Alex Haley

Alex Haley

Alex Haley, wrote the fact-based book Roots: The Saga of an American Family. Haley's account of his ancestor Kunta Kinte, who was captured by slave traders in 1767 and brought to America against his will, won a special Pulitzer Prize and a citation from the National Book Award committee. Full bio

Harriet Tubman

Harriet Tubman

After her escape from slavery in 1849, Harriet Tubman defiantly reentered the south approximately 19 times to lead more than 300 men, women, and children, to freedom via the 'Underground Railroad'. During the Civil War, Tubman served the North's Union Army as a nurse, scout, and spy.  Full bio

Thurgood Marshall

Thurgood Marshall

The first African-American to serve on the Supreme Court, Thurgood Marshall stood alone as the Supreme Court's liberal conscience toward the end of his career, the last impassioned spokesman on such causes as affirmative action, abolishment of the death penalty, and due process. Full bio

Maya Angelou

Maya Angelou

The life experiences of Maya Angelou--author, poet, actress, singer, dancer, playwright, director, producer--became the cornerstone of her most acclaimed work, a multivolume autobiography that traces the foundations of her identity as a twentieth-century American black woman. Full bio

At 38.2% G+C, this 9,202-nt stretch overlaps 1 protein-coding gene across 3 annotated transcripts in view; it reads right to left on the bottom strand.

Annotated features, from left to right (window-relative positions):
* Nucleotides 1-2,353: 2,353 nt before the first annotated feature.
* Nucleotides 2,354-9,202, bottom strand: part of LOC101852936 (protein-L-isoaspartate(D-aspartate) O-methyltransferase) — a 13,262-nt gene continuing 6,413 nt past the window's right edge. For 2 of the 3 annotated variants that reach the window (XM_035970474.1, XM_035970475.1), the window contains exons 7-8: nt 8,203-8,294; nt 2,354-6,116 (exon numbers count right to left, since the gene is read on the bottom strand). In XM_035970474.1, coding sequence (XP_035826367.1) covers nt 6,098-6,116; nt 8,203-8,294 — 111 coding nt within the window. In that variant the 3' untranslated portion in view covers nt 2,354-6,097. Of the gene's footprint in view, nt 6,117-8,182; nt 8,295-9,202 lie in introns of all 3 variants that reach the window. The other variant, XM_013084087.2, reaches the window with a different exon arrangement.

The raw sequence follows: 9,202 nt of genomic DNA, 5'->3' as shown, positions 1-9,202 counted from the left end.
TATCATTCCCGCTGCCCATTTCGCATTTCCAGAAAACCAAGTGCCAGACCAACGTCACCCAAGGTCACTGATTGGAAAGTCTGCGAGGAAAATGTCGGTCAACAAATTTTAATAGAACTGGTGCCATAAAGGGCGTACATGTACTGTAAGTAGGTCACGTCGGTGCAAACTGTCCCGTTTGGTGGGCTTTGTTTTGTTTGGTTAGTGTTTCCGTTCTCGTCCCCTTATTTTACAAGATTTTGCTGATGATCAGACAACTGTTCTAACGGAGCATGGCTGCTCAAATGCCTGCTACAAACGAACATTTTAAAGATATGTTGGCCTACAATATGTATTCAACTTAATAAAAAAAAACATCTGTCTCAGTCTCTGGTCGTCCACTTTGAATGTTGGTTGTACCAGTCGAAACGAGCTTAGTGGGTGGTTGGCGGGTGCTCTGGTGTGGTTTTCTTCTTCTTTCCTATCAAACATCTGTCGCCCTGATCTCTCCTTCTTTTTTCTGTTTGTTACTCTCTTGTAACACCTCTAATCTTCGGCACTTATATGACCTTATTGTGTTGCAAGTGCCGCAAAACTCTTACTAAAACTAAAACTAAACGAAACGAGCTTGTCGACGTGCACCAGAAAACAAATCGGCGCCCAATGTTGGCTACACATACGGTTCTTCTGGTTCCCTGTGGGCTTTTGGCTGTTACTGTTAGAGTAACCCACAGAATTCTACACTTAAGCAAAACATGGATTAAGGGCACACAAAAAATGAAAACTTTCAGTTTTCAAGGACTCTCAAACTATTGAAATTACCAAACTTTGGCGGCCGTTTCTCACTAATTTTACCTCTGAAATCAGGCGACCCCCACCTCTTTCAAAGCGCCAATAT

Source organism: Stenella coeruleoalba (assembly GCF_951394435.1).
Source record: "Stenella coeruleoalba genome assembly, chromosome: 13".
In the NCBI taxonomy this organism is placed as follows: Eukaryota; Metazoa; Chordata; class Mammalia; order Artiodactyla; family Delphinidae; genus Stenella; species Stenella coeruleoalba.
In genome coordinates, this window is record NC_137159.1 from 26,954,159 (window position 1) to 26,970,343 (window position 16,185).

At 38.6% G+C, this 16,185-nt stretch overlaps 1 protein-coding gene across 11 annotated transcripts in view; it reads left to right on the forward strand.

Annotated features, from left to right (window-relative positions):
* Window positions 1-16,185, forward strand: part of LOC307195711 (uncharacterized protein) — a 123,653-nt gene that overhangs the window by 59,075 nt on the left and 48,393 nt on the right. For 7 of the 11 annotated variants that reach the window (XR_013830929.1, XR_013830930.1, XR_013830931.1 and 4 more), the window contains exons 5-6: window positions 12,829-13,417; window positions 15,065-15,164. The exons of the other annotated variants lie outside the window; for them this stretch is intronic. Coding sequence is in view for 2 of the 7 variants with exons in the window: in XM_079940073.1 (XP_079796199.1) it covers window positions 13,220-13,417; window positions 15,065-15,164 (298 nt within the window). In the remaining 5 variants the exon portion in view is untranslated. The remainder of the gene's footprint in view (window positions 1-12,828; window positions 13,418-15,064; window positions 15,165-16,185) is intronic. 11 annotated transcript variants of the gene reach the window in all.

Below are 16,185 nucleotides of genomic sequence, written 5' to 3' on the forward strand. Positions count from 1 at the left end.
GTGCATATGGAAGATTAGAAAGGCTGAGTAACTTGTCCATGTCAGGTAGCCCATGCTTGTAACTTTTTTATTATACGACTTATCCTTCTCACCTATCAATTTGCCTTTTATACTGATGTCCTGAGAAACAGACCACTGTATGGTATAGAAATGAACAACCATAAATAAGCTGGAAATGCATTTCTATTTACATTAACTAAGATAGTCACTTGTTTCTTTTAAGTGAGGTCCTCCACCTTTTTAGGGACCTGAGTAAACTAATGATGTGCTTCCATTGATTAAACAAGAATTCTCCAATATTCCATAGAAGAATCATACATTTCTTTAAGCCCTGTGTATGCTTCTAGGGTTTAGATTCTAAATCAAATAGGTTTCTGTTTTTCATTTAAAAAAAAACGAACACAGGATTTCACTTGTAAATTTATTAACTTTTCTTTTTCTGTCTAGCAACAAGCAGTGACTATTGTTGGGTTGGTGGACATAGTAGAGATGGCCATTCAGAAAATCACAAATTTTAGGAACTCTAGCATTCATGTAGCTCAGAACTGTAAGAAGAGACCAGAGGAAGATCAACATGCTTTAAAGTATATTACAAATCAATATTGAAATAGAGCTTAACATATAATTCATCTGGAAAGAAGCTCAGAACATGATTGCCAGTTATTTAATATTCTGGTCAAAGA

Richard Wright

Richard Wright

Richard Wright stands as a major literary figure of the 1930s and '40s, his writings a departure from those of the Harlem Renaissance school. Steeped in the literary naturalism of the Depression era, Wright's work expresses a realistic and brutal portrayal of white society's oppression of African Americans.  Full bio


Black History Books @ MiraCosta Library

Raising Her Voice: African-American women journalists who changed history
Imagine a World: Pioneering black women sociologists
Voices of Civil Rights Lawyers: Reflections from the deep South, 1964-1980
Frederick Douglass in Brooklyn
Thurgood Marshall: : His Speeches, Writings, Arguments, Opinions, and Reminiscences
Harriet Tubman: Abolitionist and Conductor of the Underground Railroad
African Americans and the Presidency: The Road to the White House
Sojourner Truth's America
Critical Companion to Zora Neale Hurston
African American History Day by Day
The Great Black Migration: A Historical Encyclopedia of the American Mosaic
John Coltrane and Black America's Quest for Freedom
Arthur Ashe: Tennis and Justice in the Civil Rights Era

Black History Films @ MiraCosta Library

Rosa Parks

Rosa Parks: African Americans Who Left Their Stamp on History

Civil rights activist Rosa Parks was born a granddaughter to former slaves. Her refusal to give up her seat to a white passenger on a Montgomery, Alabama bus in December of 1955, spurred the Montgomery Bus Boycott and became the catalyst that helped launch important symbols of the modern Civil Rights Movement.